I would like to say one thing. Don’t try to “con” your way through any situation. Don’t just help those who will be able to return the favor. Don’t feel that they are indebted to you. Love is everlasting. Serve even your enemy with love. If you do this, you will find you have no enemies but only true loving friends. Try and not offend anyone. If you do, face them and make things right with them.
There is no place in a solid family relationship for jealousy or mistrust. These two things are just like a cancer — eating away at our spiritual convictions and destroy our very souls. It very often leads to apostasy from the church. It most certainly dampens the spirit and destroys many peoples’ testimonies. I have never found a charitable fault-finder. We all have a tendency to see the weaknesses of others. Ponder the words of Phillip Paul Bliss:
“Should you feel inclined to censure Faults you man in others view,
Ask your own heart, ere you venture, If that has not failings, too.
Let not friendly vows be broken; Rather strive a friend to gain;
Many a word in anger spoken Finds its passage home again.
“Do not, then, in idle pleasure, Trifle with a brother’s fame;
Guard it as a valued treasure, Sacred as your own good name.
Do not form opinions blindly. Hastiness to trouble tends;
Those of whom we thought unkindly, Oft become our warmest friends.”
This gives us something to think about, and we could spend a lot of time thinking about it. If we can’t say something good about someone, then ponder the words of an unknown author:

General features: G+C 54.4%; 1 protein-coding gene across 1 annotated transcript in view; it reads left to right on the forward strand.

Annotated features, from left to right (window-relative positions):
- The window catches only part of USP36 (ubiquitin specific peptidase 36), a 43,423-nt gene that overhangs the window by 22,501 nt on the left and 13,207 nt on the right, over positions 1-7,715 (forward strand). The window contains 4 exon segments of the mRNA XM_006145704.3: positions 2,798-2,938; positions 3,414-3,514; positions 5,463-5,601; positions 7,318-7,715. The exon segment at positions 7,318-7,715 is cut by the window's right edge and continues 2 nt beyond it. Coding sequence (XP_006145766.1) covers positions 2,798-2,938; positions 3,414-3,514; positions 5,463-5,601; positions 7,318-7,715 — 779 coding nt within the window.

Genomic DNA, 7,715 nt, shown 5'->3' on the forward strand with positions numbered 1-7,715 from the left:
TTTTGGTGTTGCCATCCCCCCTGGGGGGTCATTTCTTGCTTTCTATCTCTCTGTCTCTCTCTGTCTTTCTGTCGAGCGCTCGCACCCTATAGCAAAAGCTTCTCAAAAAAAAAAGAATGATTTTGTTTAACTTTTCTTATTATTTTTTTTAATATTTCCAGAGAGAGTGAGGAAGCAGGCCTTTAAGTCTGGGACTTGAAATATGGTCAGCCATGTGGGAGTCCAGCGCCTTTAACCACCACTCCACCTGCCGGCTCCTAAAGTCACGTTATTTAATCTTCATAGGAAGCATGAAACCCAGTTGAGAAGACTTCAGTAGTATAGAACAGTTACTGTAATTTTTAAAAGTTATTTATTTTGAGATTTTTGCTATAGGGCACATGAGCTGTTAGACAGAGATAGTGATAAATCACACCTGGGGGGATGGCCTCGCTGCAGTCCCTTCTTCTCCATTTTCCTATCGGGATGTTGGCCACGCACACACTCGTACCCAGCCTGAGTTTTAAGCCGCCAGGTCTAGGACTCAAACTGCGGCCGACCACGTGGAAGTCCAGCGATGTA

“Nay, speak no ill; a kindly word Can never leave a sting behind;
And, oh, to breath each tale we’ve heard Is far beneath a noble mind.
Full oft a better seed is sown By choosing thus the kinder plan,
For, if but little good is known, Still let us speak the best we can.
“Give me the heart that fain would hide, Would fain another’s faults efface.
How can it please the human pride To prove humanity but base?
No, let us reach a higher mood, A nobler estimate of man;
Be earnest in the search for good And speak of all the best we can.
“Then speak no ill, but lenient be To other’s failings as your own.
If you’re the first a fault to see, Be not the first to make it known,
For life is but a passing day; No lip may tell how brief its span;
Then, O the little time we stay, Let’s speak of all the best we can.”
I can’t say it anymore plain. Let’s become united and be sure none of us are neglected in spiritual and material needs. I love all of you equally and don’t want any resentment or misunderstanding among you. Don’t be afraid to let each other know of that love. I give you my love and witness to these truths in the name of Jesus Christ, amen.
He died at age 65 on Wednesday, August 11, 1982 at the University of Utah Medical Center in Salt Lake City, Utah and is buried in the Provo City Cemetery.